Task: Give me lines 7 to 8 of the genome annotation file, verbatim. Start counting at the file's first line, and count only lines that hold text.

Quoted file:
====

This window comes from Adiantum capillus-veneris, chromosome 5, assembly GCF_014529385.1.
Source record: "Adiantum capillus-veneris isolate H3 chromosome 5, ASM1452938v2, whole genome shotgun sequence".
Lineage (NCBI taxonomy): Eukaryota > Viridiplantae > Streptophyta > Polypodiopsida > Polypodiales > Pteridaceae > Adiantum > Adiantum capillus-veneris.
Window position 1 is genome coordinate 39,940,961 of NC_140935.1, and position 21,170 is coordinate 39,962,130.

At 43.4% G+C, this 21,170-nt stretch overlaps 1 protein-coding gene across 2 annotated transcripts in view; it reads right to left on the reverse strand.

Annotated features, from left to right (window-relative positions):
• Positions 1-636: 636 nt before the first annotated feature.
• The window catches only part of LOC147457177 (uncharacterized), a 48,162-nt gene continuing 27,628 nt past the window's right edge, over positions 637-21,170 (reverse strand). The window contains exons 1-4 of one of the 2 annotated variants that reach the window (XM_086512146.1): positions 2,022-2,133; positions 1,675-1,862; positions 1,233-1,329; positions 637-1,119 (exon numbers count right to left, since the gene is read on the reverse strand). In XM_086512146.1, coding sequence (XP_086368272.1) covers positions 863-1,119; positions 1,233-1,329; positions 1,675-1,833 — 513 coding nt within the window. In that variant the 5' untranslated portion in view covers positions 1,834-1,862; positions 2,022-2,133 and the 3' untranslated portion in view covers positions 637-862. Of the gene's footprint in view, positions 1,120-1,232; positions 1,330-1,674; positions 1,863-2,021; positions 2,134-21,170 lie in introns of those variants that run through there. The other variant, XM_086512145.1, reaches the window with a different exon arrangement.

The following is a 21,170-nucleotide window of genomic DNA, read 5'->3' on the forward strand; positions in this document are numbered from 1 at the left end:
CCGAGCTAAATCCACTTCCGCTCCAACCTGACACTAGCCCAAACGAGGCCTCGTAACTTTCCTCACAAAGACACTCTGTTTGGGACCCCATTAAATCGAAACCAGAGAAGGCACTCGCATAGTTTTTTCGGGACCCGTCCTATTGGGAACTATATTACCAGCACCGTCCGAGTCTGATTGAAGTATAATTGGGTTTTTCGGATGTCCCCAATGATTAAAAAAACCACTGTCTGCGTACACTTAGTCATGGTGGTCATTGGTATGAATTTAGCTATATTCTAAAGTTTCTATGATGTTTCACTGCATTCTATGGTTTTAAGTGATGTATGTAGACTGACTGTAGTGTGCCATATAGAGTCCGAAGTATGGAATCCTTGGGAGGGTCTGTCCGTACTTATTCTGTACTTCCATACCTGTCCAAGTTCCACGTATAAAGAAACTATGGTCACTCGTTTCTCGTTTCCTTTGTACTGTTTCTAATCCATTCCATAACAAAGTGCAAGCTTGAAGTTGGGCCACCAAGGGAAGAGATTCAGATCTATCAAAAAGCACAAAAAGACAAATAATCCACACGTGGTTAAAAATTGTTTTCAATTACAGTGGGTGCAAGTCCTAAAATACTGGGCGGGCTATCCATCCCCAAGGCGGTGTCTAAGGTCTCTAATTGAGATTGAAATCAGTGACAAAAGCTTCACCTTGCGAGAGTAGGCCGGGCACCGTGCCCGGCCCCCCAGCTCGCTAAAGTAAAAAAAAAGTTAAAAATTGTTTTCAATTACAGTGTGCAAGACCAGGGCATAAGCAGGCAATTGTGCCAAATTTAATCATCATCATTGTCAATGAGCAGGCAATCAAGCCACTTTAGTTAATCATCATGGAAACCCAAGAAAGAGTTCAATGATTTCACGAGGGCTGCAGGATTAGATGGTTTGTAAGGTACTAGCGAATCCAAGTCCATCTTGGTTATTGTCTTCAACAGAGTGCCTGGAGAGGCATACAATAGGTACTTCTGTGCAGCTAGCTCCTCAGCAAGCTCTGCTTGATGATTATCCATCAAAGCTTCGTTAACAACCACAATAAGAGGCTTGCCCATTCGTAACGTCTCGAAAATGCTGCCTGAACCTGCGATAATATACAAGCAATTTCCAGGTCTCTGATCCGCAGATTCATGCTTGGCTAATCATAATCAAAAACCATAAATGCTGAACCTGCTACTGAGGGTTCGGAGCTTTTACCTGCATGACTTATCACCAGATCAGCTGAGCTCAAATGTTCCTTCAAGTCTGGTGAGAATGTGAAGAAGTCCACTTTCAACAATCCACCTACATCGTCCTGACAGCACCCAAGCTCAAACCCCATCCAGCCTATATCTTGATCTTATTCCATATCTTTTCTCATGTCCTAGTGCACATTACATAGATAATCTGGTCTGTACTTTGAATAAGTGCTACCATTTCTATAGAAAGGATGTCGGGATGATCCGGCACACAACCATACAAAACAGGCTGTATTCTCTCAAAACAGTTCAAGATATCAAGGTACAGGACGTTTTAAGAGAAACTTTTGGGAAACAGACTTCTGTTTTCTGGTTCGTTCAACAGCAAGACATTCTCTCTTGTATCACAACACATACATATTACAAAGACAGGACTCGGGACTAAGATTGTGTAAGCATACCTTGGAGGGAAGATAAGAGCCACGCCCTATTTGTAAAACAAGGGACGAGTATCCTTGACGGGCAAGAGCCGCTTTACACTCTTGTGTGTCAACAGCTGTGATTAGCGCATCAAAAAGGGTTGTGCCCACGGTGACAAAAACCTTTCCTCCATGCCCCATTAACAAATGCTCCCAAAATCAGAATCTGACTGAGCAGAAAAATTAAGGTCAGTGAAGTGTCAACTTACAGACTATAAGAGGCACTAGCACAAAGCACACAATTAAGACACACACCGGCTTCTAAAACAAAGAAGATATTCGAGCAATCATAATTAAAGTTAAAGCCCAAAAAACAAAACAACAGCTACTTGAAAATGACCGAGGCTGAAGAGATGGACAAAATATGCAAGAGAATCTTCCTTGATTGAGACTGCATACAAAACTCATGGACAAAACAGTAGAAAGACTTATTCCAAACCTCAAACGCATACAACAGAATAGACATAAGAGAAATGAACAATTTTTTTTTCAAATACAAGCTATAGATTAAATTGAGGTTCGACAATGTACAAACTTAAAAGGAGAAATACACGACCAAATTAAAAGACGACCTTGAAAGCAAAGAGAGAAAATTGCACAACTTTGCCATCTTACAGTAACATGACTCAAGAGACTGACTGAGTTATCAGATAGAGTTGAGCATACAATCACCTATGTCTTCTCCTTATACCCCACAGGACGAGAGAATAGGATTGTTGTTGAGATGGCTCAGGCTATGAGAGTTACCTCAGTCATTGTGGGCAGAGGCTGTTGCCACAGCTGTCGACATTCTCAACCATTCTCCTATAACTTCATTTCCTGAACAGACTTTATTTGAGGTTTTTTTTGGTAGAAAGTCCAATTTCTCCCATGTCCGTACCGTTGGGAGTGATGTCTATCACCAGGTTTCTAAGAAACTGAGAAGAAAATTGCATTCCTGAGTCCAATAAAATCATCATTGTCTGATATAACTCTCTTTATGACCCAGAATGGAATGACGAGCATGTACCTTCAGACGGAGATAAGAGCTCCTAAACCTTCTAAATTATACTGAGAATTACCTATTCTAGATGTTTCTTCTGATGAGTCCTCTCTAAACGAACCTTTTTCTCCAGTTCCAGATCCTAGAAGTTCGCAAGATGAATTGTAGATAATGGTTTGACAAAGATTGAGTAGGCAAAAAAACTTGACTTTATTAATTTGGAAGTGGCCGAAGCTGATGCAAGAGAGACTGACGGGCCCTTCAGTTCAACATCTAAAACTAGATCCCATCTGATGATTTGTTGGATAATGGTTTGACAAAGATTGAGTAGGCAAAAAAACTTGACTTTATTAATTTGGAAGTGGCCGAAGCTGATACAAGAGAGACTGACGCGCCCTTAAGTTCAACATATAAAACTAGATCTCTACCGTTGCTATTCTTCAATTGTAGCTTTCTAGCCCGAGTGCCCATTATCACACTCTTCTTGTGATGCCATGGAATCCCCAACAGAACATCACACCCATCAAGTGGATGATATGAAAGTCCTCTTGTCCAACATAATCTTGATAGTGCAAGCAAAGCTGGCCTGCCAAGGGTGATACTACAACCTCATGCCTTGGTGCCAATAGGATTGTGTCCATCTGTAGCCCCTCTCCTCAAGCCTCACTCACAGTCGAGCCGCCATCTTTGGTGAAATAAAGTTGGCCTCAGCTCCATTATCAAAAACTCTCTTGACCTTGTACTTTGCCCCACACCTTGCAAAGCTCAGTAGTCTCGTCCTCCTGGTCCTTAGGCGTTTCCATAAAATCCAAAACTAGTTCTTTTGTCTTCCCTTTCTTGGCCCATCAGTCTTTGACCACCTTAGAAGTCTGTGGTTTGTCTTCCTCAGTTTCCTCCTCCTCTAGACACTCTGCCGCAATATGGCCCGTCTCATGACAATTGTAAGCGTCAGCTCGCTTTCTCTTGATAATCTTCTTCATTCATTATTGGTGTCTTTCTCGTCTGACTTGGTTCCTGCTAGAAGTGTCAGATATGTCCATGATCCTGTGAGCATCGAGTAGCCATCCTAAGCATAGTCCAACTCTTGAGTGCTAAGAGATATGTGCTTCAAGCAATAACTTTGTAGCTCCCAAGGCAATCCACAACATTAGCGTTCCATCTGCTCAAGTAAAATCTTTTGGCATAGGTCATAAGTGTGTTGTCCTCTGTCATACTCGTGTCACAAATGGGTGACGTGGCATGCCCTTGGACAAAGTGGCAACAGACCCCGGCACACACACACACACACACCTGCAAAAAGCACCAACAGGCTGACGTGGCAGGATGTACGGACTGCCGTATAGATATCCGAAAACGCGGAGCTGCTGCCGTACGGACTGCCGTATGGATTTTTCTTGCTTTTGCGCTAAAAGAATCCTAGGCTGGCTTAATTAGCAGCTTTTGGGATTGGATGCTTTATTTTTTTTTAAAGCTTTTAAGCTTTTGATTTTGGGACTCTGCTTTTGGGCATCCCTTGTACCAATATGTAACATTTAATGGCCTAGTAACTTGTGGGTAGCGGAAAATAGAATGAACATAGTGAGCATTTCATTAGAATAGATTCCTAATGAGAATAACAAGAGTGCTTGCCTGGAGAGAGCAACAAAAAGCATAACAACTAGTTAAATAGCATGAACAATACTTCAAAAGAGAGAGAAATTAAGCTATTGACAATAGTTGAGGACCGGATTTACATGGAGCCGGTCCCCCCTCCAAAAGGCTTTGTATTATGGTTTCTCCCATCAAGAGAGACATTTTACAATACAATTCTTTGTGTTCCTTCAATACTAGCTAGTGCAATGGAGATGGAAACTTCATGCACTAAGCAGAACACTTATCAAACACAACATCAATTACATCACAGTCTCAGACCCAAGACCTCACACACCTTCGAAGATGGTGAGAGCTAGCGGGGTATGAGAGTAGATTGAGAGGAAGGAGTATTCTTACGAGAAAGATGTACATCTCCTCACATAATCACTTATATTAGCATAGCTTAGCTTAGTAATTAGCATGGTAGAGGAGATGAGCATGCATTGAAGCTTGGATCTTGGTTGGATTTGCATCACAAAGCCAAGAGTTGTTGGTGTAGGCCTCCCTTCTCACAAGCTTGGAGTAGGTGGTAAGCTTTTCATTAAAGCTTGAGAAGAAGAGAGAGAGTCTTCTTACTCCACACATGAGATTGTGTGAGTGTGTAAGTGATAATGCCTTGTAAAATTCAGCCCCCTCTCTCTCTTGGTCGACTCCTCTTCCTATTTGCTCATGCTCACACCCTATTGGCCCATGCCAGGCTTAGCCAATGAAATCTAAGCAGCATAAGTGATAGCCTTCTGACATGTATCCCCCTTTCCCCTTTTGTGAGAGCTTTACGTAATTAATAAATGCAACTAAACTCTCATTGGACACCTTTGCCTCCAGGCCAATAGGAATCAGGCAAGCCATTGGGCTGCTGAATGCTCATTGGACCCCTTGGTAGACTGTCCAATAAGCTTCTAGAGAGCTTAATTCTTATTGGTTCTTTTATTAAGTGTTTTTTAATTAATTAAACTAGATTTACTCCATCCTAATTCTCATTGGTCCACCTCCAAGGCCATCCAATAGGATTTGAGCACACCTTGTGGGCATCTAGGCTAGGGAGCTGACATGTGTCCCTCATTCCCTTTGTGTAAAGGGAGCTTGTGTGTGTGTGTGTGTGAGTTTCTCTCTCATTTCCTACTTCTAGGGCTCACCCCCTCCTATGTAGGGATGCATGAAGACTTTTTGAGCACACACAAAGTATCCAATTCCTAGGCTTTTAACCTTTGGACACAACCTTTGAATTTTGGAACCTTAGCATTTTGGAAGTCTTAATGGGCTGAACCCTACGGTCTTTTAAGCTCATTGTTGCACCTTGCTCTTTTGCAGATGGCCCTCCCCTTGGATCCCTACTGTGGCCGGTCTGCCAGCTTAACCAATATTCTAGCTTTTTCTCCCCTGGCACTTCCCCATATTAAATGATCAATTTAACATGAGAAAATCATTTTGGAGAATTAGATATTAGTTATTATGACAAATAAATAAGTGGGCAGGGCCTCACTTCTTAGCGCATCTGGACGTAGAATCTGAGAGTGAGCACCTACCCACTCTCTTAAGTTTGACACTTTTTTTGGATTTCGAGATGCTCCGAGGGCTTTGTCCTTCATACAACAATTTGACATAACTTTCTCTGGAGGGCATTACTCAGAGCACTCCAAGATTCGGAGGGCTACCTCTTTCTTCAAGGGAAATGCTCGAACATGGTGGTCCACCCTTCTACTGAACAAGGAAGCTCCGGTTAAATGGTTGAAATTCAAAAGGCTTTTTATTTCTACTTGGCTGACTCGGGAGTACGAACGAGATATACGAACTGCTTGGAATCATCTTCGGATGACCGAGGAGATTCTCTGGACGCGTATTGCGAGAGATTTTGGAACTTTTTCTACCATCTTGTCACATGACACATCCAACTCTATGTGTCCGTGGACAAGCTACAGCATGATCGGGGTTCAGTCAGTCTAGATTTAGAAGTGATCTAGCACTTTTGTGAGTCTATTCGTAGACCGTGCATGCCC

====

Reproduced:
• Positions 1-636: 636 nt before the first annotated feature.
• The window catches only part of LOC147457177 (uncharacterized), a 48,162-nt gene continuing 27,628 nt past the window's right edge, over positions 637-21,170 (reverse strand). The window contains exons 1-4 of one of the 2 annotated variants that reach the window (XM_086512146.1): positions 2,022-2,133; positions 1,675-1,862; positions 1,233-1,329; positions 637-1,119 (exon numbers count right to left, since the gene is read on the reverse strand). In XM_086512146.1, coding sequence (XP_086368272.1) covers positions 863-1,119; positions 1,233-1,329; positions 1,675-1,833 — 513 coding nt within the window. In that variant the 5' untranslated portion in view covers positions 1,834-1,862; positions 2,022-2,133 and the 3' untranslated portion in view covers positions 637-862. Of the gene's footprint in view, positions 1,120-1,232; positions 1,330-1,674; positions 1,863-2,021; positions 2,134-21,170 lie in introns of those variants that run through there. The other variant, XM_086512145.1, reaches the window with a different exon arrangement.